“Select seven men who are well respected and are full of the Spirit and wisdom.  We will give them this responsibility.”  (Acts 6:3)

Do you have any abilities God can use? Too often believers shrink back from a “God-calling” because they feel less gifted than others. But think about these points:

1. Do you share our Lord’s interest in the kingdom of God? . . . Yes.

2. Do you have a sense of loyalty to Jesus Christ who paid the penalty for your sin? . . . Yes.

3. Do you desire to see God’s kingdom grow by adding repentant sinners? . . . Yes.

4. Do you trust God’s wisdom in selecting people to work in His kingdom? . . . Yes.

If God put these positive responses in your heart, wouldn’t He equip you with the ability to fulfill them? The church needs Timothies and Tituses. Not everyone needs to be a Paul or Peter. It needs unknowns like Eubulus, Pudens, Linus, and Claudia. Please put your abilities to work for Christ. You will be glad you did!

The Root of Modesty

by Darlinda McDonald

The booklet, Style, by Wally Kubitz, revealed the slippery slope that we have been sliding down for the last nearly 100 years:

In the 1920s & 30s, briefer swimwear appeared which lead to the introduction of the bikini in 1946. By the late 40s and early 50s, Alfred Kinsey’s questionable studies popularized the notion that bedroom intimacy was a public, not a private, topic so the environment was ripe for a nudie magazine like Playboy to make its debut in the mid-50s. In the 1960s, the “sexual revolution” arrived on the scene opening the door for Mary Quant’s mini-skirt. Quant was not shy in declaring that the mini-skirt’s purpose “was to dress women so men would ‘feel like tearing the wrapping off’” (People magazine, 1988). The 1970s followed with short-shorts, also known as “hot pants.” Between 1960 and 2000, the divorce rate doubled, unmarried cohabiting increased ten-fold, and babies born out-of-wedlock increased six-fold.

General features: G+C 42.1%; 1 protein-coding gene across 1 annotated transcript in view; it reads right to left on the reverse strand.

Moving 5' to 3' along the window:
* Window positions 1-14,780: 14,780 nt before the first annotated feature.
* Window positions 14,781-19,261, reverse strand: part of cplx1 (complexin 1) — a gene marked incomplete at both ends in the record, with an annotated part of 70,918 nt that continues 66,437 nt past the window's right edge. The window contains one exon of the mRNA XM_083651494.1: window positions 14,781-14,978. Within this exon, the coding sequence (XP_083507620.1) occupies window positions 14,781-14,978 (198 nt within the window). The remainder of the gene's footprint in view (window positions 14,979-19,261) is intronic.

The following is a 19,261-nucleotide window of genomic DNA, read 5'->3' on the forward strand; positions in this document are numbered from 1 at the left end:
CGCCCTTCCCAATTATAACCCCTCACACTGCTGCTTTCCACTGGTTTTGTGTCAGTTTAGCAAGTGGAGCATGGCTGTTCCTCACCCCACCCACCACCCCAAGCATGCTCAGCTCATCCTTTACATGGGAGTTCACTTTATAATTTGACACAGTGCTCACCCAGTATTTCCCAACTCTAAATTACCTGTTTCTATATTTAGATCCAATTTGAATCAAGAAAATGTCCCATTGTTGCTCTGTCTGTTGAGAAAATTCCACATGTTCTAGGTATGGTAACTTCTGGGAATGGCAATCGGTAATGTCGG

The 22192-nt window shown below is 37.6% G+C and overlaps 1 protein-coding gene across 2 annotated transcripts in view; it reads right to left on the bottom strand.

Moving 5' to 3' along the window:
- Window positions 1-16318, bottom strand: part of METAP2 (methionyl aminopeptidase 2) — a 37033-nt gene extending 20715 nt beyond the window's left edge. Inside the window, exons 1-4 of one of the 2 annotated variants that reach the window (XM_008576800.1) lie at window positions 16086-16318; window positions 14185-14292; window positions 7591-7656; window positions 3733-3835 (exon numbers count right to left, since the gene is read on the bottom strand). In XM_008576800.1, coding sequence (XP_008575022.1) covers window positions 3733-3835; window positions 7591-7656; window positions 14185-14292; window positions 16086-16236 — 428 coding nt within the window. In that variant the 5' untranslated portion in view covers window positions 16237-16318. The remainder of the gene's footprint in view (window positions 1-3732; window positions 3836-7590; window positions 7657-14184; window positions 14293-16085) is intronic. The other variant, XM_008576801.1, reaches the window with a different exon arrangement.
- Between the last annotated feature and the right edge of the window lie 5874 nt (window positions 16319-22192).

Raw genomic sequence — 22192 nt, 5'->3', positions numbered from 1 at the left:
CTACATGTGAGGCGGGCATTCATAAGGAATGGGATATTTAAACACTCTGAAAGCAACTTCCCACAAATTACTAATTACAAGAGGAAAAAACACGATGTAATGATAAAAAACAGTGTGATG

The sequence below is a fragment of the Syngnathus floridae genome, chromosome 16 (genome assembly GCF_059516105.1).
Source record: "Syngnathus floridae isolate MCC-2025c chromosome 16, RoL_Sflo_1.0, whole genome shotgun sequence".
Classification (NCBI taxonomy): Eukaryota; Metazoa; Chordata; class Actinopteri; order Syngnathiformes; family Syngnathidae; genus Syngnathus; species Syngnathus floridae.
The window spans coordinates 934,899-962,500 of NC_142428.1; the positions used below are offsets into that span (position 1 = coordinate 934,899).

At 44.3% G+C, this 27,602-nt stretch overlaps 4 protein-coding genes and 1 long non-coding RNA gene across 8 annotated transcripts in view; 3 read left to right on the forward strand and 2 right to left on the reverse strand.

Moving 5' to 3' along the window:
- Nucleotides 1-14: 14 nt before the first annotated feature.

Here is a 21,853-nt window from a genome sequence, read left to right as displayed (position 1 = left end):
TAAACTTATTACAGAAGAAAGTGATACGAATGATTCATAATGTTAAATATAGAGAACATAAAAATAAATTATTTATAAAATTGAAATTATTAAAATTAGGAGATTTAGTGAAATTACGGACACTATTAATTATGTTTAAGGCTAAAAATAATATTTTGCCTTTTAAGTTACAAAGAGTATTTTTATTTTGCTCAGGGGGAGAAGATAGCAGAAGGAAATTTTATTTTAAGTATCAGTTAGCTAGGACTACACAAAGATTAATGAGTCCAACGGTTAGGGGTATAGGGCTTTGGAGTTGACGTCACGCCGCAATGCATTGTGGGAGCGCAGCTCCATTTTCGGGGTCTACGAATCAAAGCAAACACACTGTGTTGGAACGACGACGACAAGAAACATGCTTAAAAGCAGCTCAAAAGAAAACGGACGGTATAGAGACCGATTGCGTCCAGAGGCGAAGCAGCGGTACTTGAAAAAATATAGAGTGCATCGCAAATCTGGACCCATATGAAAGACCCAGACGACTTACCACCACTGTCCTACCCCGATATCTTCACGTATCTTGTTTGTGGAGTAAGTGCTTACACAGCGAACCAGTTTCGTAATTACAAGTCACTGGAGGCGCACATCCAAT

It should come as no surprise then that our young people are confused. Society as a whole has become desensitized to “the sin that does so easily beset us” and accepts behaviors that even twenty years ago would have been deemed unacceptable. James 1:15 states, “Then, after desire has conceived, it gives birth to sin.” Modesty matters. The truth is that immodesty (skimpy clothing, seductive behavior) leads to temptation that leads to immoral thoughts (lustful thinking) that leads to action (physical sin).

How we see ourselves before God is at the root of modesty. When we understand and believe that we are precious children of God, bought with a price and loved beyond measure, everything we say and do will be influenced by that knowledge. Just as children who feel loved by their parents want to please them, we also will desire to please our heavenly Father.

Recognizing that our bodies are the temple of the Holy Spirit, our desire will be to honor God – not only by how we dress – but also by keeping our bodies pure and undefiled.